Alexa Rose has the rare ability to find strikingly original melodies that nevertheless sound like they must have existed for a long time, stored away maybe in the ether of creativity, self-evident and awaiting discovery. Moving deftly between complex dexterity and heart-tugging familiarity, Rose achieves a sound that pushes gently alongside the bright vocal experimentalism of Joni Mitchell and Joanna Newsom while maintaining the brassy attitude and simple refrains that run straight through American roots music from mountain ballads to rock n roll.
Rose spent her formative years curating original music in the Blue Ridge, releasing two albums in her early twenties. You can often catch her sporting her dusty Frye boots in some southern lagoon, or on the regional radio stations that spin her latest full-length release, “Low and Lonesome.” Written on a hand me down guitar from her mother, the title track is a toast to Rose’s heritage, and its anthem-like chorus haunts the listener with a somberness evocative of Gillian Welch.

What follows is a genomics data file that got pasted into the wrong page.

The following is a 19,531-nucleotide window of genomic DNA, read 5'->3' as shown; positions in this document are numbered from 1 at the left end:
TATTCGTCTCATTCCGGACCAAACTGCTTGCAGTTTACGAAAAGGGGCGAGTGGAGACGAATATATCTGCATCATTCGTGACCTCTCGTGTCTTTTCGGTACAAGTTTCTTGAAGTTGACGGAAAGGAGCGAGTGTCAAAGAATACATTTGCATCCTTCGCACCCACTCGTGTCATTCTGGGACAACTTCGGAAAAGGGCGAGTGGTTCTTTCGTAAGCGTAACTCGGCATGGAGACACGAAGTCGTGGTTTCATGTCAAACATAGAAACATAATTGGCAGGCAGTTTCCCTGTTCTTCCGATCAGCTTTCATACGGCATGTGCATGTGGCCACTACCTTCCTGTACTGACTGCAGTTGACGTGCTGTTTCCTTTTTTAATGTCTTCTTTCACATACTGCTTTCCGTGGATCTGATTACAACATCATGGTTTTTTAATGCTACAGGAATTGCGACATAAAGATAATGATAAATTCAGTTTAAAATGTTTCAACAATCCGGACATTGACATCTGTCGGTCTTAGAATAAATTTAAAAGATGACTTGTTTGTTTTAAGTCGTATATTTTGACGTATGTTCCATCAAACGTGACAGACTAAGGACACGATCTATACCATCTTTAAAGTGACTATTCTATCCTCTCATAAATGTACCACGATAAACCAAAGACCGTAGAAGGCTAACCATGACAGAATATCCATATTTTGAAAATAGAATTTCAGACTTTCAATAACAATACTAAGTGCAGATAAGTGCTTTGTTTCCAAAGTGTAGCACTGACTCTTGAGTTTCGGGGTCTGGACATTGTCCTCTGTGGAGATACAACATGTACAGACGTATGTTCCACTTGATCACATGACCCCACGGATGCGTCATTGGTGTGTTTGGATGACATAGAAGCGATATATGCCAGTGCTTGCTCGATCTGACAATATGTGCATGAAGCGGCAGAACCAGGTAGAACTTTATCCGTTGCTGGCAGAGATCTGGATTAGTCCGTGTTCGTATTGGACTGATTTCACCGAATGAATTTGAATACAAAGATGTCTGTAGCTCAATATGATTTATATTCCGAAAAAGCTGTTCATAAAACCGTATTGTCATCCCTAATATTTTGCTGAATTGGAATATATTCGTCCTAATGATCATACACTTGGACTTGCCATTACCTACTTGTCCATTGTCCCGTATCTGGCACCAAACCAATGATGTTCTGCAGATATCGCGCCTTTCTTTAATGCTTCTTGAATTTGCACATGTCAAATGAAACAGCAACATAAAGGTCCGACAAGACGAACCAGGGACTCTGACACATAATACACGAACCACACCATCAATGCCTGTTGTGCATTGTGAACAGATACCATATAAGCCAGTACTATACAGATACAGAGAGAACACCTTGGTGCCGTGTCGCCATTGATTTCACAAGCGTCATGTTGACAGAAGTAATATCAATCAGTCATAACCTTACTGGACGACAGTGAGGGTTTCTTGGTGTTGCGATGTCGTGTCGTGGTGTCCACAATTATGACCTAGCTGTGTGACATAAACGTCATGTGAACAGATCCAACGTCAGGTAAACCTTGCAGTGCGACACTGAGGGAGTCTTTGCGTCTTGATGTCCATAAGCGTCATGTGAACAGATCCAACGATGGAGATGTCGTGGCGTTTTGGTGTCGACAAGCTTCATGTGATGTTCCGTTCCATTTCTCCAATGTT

Amidst the sea of earnestly soft-sung songs on the Americana circuit, Rose’s voice stands out with depth and complexity, capable of gymnastic yodels and deep resonance. Rose’s sound evokes the likes of Hurray for the Riff Raff and Margo Price, but she cultivates her own hard-working perspective without imitation or posturing. What separates her from the crowd is a tangible, relatable sense of hunger and realism about the sacrifices of the road, the elusiveness of fulfillment, and the bittersweetness of dreams.